Rugby league star with a passion for knowledge

Press Release – Massey University

Rugby league star with a passion for knowledge


Caption: Apirina Pewhairangi (second from left) with his father Tu Pēwhairangi, mother Irene Pēwhairangi and sister Te Ataakura Pēwhairangi; and Dr Petina Winiata with her brothers Huia and Kimo Winiata.

Studying the Treaty of Waitangi and writing assignments on Māori language, health and politics don’t sound like the way most professional rugby league players spend their free time.

For Apirana Pēwhairangi, who graduated today with a Bachelor of Arts in Māori Studies, studying by distance at Massey University whilst pursuing a professional sporting career as NRL league player for the Parramatta Eels in Sydney proved a workable, sustaining combination.

The 22-year-old, who recently returned from a five-year stint in Australia playing professional rugby league to join the Vodafone Warriors in Auckland, says he missed his New Zealand family, friends and way of life while living in Australia. But studying his culture by distance proved to be a great way of connecting with his roots.

“It was quite tough at times being away. I’d grown up in a very Māori world, at school and home. It was a big change of lifestyle and I missed being around the language and customs, the big gatherings with powhiri,” he says. “The study definitely helped me keep in touch with my culture.”

“It’s good to have a balance in life with study, sport and family. With the training all day, it was good to use my brain.”

Mr Pēwhairangi (Ngāti Porou) was raised in Palmerston North and attended Te Kura Kaupapa Māori O Mana Tamariki Māori immersion school.

In 2009, when he was 17, he signed with the Newcastle Knights club for three years, before signing a contract to play for the Eels in 2013 for a two-year contract.

When he had the chance to return, he has coached and mentored young high school rugby league players in Palmerston North. He has also represented New Zealand in rugby league for the Junior Kiwis in 2012, the New Zealand Māoris in 2013. He played for Ireland against Fiji and England in the rugby league World Cup in November last year, qualifying through his mother’s Irish heritage.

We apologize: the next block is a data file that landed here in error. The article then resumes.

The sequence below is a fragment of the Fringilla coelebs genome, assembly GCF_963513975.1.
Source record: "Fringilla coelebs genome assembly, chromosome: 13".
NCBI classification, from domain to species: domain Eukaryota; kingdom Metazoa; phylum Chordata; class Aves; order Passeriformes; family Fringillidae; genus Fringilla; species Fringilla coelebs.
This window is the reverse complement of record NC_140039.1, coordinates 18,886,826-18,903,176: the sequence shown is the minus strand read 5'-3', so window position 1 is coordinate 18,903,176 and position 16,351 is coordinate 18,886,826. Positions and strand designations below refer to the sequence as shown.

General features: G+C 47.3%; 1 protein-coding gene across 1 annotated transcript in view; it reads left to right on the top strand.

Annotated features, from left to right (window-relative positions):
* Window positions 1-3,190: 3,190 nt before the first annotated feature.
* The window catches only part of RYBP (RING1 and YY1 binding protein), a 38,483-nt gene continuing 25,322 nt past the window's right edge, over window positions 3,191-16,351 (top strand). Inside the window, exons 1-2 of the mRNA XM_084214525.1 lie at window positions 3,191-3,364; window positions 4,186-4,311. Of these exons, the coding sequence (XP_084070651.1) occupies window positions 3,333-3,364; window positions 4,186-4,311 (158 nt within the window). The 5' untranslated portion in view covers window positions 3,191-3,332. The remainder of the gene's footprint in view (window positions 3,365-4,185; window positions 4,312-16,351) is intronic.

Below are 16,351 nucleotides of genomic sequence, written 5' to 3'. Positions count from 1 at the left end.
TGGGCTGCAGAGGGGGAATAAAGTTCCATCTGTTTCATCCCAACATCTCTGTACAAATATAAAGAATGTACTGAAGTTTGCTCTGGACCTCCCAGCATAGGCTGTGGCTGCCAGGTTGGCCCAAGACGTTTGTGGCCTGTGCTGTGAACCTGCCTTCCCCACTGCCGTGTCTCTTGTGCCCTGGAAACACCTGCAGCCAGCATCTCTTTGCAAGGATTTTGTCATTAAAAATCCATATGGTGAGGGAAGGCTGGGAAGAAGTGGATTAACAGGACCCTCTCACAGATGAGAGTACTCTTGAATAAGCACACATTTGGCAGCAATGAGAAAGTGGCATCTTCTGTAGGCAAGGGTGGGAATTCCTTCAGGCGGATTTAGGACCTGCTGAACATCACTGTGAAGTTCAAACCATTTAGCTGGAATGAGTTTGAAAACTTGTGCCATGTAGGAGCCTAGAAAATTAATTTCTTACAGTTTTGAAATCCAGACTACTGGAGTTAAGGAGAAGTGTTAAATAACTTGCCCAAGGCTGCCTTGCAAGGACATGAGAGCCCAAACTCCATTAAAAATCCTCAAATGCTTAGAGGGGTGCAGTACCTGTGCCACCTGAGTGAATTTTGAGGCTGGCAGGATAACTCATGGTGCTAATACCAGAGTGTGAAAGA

When he started his degree, he received a Highbury scholarship, which he says not only helped financially but kept him in regular contact with the Highbury scholarship co-ordinators who monitored his progress.

He says his parents Tu and Irene Pēwhairangi, both teachers, instilled in him the value of education. He’s considering the possibility of teacher training in the future, but for now is concentrating on his current sporting gig with the Warriors.

His sister Te Ataakura, 20, and brother Te Aorere, 19, are both studying by distance at Massey, (for a BA (Māori Studies) and a Bachelor of Communication respectively) while they work for Māori Television in Auckland. Older sister Keri has a teaching degree, and is principal of a kura kaupapa Māori school in Auckland.

Also graduating at the College of Humanities and Social Sciences ceremony was PhD candidate Petina Winiata (Ngāti Raukawa, Ngāti Toarangatira, Te Āti Awa, Ngāti Awa, Ngāti Whakaue), the first Māori women in the world to write a doctoral thesis entirely in Te Reo Māori. Her supervisor, Professor Tai Black, has supervised 23 doctorates by Māori candidates at Massey since 2000, including 11 written in Te Reo.

Dr Winiata’s thesis focuses on activities and strategies to ensure the survival and prosperity of Ngāti Pareraukawa (a hapu in the Horowhenua of which she is a descendant).

Guest speaker at the ceremony Glenis Philip-Barbara, Associate Deputy Chief Executive for Child, Youth and Family, told graduates that the degree they had earned through hard work is “a ticket out of two minute noodle hell, out of hardship and into a level of employment that means from here on in you will be OK.”

She encouraged them to use their energy for innovation in community service to help those in need because it would “boost and transform your career by building networks and relationships and experience that money can’t buy.”

ENDS

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